Identity Theft Protection, Fraud Prevention – Identity Theft Resource #identity #theft #protection, #identity #fraud #prevention,
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Four Things You Need to Know About Identity Theft
Identity theft continues to plague U.S. citizens across all income levels, genders, races, ages, and occupations. While the continued rise in incidents has led to greater consumer interest in identity theft prevention and protection measures, identity thieves still manage to find new ways to uncover personal information and use it to their advantage and their victims detriment.
The most recent statistics from Javelin Strategy Research indicate that more than 11 million American consumers were victimized by identity fraud in 2009, an increase of more than one million people from 2008.* Essentially, one out of every 27 people in this country in 2009 had their personal information used by others to engage in fraudulent transactions or to receive services illegally and that rate shows no signs of abating.
Here are four things you need to know about identity theft and identity fraud:
- Identity theft is a stepping-stone to identity fraud. Identity theft occurs when someone gains unauthorized access to someone else s personal information. Here are just a few ways in which someone s personal data can wind up in the hands of an identity thief:
- A thief steals a victim s wallet or purse.
- A thief copies a consumer s credit card while ringing up a transaction.
- A thief hacks into a corporate or institutional database and steals information about multiple people or accounts.
- A victim is duped into entering information into a fake website or responding to a phishing e-mail.
- A laptop computer containing personally identifying information is left unprotected in a public area.
Identity fraud occurs when that stolen information is used to benefit the thief in some way. The thief may:
- Make unauthorized charges to the victim s credit card account;
- Drain funds from the victim s bank account;
- Use the victim s Social Security number to open new accounts in the victim s name;
- Use the victim s information to receive healthcare or other services in the victim s name; or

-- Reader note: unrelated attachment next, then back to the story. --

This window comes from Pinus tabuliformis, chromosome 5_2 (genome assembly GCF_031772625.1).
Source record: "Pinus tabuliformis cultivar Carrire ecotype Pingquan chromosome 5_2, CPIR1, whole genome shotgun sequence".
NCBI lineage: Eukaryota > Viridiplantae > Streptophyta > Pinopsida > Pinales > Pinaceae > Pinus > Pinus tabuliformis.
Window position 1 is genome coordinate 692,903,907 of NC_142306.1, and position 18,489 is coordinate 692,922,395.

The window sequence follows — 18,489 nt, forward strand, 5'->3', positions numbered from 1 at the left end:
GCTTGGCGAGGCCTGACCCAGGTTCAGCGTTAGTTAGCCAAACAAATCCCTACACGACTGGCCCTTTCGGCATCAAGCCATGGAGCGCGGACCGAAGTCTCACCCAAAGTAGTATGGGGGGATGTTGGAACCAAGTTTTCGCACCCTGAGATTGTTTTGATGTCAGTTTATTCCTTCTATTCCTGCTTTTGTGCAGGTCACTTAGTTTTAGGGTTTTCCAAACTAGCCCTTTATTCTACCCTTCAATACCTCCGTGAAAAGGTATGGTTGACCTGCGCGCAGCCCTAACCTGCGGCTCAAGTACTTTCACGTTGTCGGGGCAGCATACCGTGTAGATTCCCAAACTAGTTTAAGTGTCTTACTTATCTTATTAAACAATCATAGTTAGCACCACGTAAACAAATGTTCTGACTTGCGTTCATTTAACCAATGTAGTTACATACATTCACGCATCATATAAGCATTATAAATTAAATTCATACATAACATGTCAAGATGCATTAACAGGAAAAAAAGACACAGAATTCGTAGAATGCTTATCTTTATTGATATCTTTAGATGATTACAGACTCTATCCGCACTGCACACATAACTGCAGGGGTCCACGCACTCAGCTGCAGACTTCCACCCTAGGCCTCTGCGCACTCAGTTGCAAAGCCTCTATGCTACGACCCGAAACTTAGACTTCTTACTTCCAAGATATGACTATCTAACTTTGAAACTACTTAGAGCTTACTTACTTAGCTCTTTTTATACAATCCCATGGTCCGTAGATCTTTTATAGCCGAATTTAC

- Take advantage of the victim s information in a variety of other ways.
Once a thief has a victim s information, the victim can face a long and difficult struggle, not only to catch the thief but also to restore the victim s identity to its pre-theft status. That s why it s so important to implement identity theft prevention and protection measures before a theft occurs.
Identity theft can victimize anyone. Legend has it that Willie Sutton, a famous bank robber in the first half of the 20th century, was once asked why he robbed banks. Because that s where the money is, he was reported to reply.
Identity thieves in the 21st century often follow the same logic. In addition to targeting gullible marks through phishing e-mails and pharming websites, identity thieves go after the big fish celebrities and other public figures who presumably have money to burn, including (but not limited to) Oprah Winfrey, Martha Stewart, Warren Buffet, Michael Bloomberg and others.
Clearly, the ability to amass a lot of money and/or attention offers no protection against identity theft.
The Federal Trade Commission urges consumers to monitor their financial accounts. because the best identity theft protection measure is early detection.
However, credit monitoring can t catch all of the warning signs of identity theft. For even stronger identity theft/fraud prevention and protection, consumers should strongly consider an identity theft protection program that tracks a much wider range of their personal data, including names, addresses, Social Security numbers, phone numbers, affiliations, and more.
* 2010 Identity Fraud Survey Report: Consumer Version, Javelin Strategy Research, February 2010